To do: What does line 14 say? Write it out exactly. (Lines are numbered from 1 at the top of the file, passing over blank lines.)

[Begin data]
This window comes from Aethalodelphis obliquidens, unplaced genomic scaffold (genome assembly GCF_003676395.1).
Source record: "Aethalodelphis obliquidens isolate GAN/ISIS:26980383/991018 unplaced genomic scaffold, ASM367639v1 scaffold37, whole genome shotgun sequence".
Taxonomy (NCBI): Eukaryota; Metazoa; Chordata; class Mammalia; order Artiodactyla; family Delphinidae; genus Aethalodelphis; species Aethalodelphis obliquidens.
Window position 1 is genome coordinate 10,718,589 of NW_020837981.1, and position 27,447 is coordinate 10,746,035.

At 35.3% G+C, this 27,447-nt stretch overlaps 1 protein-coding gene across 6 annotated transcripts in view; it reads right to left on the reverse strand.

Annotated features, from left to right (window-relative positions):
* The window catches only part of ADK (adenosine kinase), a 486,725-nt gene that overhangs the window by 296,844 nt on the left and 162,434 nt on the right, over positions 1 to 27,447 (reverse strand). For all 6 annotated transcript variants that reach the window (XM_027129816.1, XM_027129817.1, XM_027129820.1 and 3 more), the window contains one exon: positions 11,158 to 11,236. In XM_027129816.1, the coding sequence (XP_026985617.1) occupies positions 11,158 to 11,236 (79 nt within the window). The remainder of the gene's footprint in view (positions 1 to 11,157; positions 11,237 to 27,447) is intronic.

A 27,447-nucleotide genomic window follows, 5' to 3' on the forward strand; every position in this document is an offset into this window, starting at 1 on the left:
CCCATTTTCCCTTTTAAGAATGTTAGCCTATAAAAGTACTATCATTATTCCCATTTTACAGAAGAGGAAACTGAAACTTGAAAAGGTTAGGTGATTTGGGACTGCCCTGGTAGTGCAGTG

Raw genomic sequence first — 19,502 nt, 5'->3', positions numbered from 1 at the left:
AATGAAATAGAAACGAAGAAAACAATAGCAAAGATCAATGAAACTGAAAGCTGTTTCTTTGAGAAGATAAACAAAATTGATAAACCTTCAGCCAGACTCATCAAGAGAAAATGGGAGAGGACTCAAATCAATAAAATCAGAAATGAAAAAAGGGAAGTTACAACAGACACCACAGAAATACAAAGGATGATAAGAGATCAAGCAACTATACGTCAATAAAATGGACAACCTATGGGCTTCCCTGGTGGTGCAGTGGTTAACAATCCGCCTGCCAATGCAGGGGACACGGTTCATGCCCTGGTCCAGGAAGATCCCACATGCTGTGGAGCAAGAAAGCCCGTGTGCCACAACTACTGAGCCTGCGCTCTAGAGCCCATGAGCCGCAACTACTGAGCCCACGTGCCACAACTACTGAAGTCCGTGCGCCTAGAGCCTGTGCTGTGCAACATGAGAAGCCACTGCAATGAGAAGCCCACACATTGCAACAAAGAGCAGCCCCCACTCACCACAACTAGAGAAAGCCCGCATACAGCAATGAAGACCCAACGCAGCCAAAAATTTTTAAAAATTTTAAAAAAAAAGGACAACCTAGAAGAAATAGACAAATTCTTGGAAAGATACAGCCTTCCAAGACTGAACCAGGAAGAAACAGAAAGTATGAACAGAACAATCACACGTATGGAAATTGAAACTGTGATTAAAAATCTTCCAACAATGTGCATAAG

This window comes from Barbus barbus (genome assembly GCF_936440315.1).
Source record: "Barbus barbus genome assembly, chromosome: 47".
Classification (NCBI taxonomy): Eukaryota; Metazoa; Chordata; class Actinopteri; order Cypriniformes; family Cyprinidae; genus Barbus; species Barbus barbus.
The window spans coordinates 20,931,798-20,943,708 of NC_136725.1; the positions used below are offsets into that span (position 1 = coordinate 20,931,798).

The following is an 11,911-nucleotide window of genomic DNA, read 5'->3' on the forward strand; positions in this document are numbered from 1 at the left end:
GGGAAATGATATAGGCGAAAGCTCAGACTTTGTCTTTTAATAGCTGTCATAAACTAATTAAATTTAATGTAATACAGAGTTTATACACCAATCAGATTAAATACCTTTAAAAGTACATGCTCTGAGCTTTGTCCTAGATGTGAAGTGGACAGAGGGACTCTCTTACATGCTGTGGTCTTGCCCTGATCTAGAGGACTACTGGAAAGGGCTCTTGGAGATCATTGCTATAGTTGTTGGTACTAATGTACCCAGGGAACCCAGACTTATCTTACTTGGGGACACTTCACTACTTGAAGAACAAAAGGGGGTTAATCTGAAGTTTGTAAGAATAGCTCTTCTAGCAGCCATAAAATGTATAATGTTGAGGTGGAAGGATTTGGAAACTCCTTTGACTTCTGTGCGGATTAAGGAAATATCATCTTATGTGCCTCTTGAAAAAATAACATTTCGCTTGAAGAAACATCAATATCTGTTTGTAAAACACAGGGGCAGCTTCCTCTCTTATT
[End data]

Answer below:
Classification (NCBI taxonomy): Eukaryota; Metazoa; Chordata; class Actinopteri; order Cypriniformes; family Cyprinidae; genus Barbus; species Barbus barbus.